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The Student News Site of Tualatin High School

The Wolf

The Student News Site of Tualatin High School

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Jordan Anderson
Staff Writer

NIL redefines college sports

Art+by+Frida+Ruiz+
Art by Frida Ruiz

In recent years, Name, Image and Likeness (NIL) has become a huge part of collegiate sports. This has meant significant change for sports teams, and it spreads further than just individual athletes getting payment. 

College athletes are now able to monetize their name, image and likeness. Many athletes have personal brand deals as well as payments from schools’ NIL collective. This is a positive in most athletes’ minds, as they get to use their name for deals, items and money. These changes have even reached as far as Tualatin High School. 

Tualatin athletes will be compensated for their collegiate careers, instead of striving to go pro to make money with their abilities. The Wolf talked with senior Kenen Elder about this subject. Elder is committed to Portland State University for football. We asked for his thoughts on the recent changes in the last couple years regarding the NCAA and payments to college athletes.

 “I think it’s a positive that college athletes are getting paid because I feel like it was unfair in the past. It has changed college sports a lot, but I’m glad the rules changed,” he said.

Tualatin has been sending great athletes on to play at the college level, and our sports programs are the most successful they’ve ever been. Many of the athletes in the Class of 2024, one of the most athletic classes in Tualatin’s history, will be monetized if they play well or build a good brand, although we are only starting to realize the long term effects of NIL and what the real impact of the changes will be.

The potential for new opportunities is clear, but we will respect privacy and not ask any Tualatin High athletes about what NIL they will be receiving as they go to college. Nevertheless, there’s a different feeling among college athletes that have already played their careers: regret.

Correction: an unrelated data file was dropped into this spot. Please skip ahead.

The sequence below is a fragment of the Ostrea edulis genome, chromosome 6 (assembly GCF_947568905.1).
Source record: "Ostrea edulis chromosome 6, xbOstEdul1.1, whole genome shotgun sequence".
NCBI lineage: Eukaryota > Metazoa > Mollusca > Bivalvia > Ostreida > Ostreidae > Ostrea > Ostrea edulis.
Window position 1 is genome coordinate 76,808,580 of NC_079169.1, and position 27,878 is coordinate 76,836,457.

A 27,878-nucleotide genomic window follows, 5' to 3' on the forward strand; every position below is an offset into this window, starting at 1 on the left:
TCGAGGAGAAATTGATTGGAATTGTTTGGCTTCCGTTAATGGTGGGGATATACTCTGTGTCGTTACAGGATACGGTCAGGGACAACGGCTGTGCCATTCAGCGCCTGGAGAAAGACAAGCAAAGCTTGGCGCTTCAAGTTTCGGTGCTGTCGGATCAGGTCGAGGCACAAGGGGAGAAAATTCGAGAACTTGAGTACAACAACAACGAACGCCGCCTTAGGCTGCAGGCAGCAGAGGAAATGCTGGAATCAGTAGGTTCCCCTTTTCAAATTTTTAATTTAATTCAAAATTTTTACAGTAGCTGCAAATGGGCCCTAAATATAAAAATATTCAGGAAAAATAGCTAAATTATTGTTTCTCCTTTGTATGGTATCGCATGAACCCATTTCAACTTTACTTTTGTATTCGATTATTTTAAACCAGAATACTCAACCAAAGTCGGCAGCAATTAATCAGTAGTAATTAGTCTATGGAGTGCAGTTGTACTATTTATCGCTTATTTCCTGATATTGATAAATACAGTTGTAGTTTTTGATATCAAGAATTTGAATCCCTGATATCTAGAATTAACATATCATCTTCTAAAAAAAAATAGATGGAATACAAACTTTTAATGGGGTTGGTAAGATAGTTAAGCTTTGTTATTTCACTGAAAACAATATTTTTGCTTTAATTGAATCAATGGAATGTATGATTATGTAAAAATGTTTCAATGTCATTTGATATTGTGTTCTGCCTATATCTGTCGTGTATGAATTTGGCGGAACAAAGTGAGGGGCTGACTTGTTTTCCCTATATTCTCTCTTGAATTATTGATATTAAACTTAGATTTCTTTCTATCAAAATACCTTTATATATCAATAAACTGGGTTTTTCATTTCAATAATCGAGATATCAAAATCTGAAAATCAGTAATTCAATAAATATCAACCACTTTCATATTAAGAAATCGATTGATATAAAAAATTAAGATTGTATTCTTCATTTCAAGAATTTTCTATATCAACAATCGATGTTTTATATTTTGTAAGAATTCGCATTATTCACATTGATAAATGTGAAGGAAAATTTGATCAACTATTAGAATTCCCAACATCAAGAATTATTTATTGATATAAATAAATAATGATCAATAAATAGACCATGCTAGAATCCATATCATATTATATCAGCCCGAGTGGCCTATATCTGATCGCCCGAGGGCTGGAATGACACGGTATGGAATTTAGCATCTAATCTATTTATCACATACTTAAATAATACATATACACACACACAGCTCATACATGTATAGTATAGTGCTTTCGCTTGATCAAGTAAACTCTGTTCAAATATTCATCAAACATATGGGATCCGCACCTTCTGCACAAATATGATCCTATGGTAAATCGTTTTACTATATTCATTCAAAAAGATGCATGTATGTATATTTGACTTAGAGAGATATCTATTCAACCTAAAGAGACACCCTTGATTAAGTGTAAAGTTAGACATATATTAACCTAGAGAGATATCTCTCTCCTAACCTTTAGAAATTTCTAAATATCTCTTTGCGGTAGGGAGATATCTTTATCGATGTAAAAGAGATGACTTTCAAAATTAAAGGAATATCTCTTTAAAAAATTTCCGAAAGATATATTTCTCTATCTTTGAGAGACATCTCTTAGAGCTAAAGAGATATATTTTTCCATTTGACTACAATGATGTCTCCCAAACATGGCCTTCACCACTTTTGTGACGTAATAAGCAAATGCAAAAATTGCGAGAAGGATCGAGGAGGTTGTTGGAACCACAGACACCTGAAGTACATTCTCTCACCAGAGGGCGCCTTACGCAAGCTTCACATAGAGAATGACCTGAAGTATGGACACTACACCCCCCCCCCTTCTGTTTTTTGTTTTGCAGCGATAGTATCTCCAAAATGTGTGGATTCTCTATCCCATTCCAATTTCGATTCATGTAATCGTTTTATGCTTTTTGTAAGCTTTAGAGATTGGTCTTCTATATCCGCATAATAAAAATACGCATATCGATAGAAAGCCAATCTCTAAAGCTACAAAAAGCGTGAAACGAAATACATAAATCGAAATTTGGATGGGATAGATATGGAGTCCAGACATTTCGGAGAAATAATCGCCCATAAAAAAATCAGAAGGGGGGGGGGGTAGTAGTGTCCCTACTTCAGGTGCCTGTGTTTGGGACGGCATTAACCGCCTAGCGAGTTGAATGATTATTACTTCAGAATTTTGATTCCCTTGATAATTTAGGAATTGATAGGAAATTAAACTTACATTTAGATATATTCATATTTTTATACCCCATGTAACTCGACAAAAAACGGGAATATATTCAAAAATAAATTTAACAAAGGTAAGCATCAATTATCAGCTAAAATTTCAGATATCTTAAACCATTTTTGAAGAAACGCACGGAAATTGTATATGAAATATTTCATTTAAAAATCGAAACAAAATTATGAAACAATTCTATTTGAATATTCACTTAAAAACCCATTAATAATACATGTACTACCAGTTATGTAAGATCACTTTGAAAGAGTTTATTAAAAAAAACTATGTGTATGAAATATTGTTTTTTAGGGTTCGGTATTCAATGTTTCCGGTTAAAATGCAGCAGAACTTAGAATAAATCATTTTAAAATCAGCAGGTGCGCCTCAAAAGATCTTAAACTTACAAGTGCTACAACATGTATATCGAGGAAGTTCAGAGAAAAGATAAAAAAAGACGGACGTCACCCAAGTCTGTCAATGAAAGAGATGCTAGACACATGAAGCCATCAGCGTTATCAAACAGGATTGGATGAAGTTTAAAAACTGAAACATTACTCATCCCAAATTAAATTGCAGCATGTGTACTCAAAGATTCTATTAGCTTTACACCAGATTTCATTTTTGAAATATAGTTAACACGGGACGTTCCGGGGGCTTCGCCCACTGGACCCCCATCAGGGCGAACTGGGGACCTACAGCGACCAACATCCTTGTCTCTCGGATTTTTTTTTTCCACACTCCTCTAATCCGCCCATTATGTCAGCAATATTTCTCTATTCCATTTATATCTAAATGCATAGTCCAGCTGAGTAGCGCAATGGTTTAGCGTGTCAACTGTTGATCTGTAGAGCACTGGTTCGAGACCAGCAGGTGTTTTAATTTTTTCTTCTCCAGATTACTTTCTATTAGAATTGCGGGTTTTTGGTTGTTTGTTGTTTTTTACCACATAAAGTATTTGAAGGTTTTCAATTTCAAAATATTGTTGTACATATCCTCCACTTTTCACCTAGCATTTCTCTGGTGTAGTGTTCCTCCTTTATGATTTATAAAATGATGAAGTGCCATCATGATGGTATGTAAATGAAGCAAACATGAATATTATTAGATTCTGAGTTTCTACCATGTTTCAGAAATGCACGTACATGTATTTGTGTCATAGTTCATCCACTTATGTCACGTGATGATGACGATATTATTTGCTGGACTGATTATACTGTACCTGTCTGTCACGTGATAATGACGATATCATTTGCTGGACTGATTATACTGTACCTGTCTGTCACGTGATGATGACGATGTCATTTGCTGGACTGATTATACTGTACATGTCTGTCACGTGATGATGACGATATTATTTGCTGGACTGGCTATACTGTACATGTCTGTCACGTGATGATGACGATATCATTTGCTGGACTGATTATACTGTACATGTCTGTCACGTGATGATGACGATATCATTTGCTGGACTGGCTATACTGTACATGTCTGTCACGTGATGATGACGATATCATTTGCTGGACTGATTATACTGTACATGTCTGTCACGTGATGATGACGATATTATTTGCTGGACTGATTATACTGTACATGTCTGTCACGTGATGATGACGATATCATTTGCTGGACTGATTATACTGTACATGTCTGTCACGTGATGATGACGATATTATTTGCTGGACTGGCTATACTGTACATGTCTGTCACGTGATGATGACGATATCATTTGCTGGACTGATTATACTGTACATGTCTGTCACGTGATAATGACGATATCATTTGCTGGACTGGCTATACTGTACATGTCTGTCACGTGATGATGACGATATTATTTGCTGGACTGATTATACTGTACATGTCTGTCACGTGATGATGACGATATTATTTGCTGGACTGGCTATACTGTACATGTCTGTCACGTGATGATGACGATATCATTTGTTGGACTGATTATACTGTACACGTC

Former athletes in the NCAA have missed out on a life-changing amount of money. Some have lost even more than that, such as Reggie Bush, who played for the USC Trojans and later played in the NFL for the Buffalo Bills, Miami Dolphins, Detroit Lions and the San Francisco 49ers. He went on to become an on-air college football analyst for FOX sports, having lost achievements and awards for accepting payments before it was legal. Some of the most famous college athletes missed out on up to $10 million from playing before NIL was created and brand deals were allowed.

Some changes don’t have the same positive impact. Loyalty and a school’s legacy both have taken hits. Athletes no longer have to remain steadfast in commitments to schools, as they are allowed to transfer now if a better deal comes along. Players are more likely to leave to go to colleges that pay them more than their former schools. A lot of schools focus on building connections with players after their collegiate careers are over. Now this is barely a part of the equation. Changing teams and transferring will definitely be more frequent and has been in the small time frame since this change has been made. 

Some think it’ll ruin college sports, and others think it evened the playing field, leading more recruits away from the most historic teams in all of sports.

All in all, NIL changed the course of the NCAA itself,and reached further than just a simple change of policies. With the possibility of financial empowerment as a result of the new changes in collegiate sports, this will be one of the most intriguing times for sports at one of the highest levels. These changes are considered positive by some and negative by others, but regardless, everyone agrees that this is a huge change that alters Tualatin students’ plans for the future in their college careers.

 

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About the Contributor
Jaden Steppe
Jaden Steppe, Staff Writer
Hi, My name is Jaden Walker Steppe! I am an athlete. I also love like to read, swim and listen to music. I travel to big cities on the weekends for sports. I joined The Wolf for the great experience and newspaper culture.

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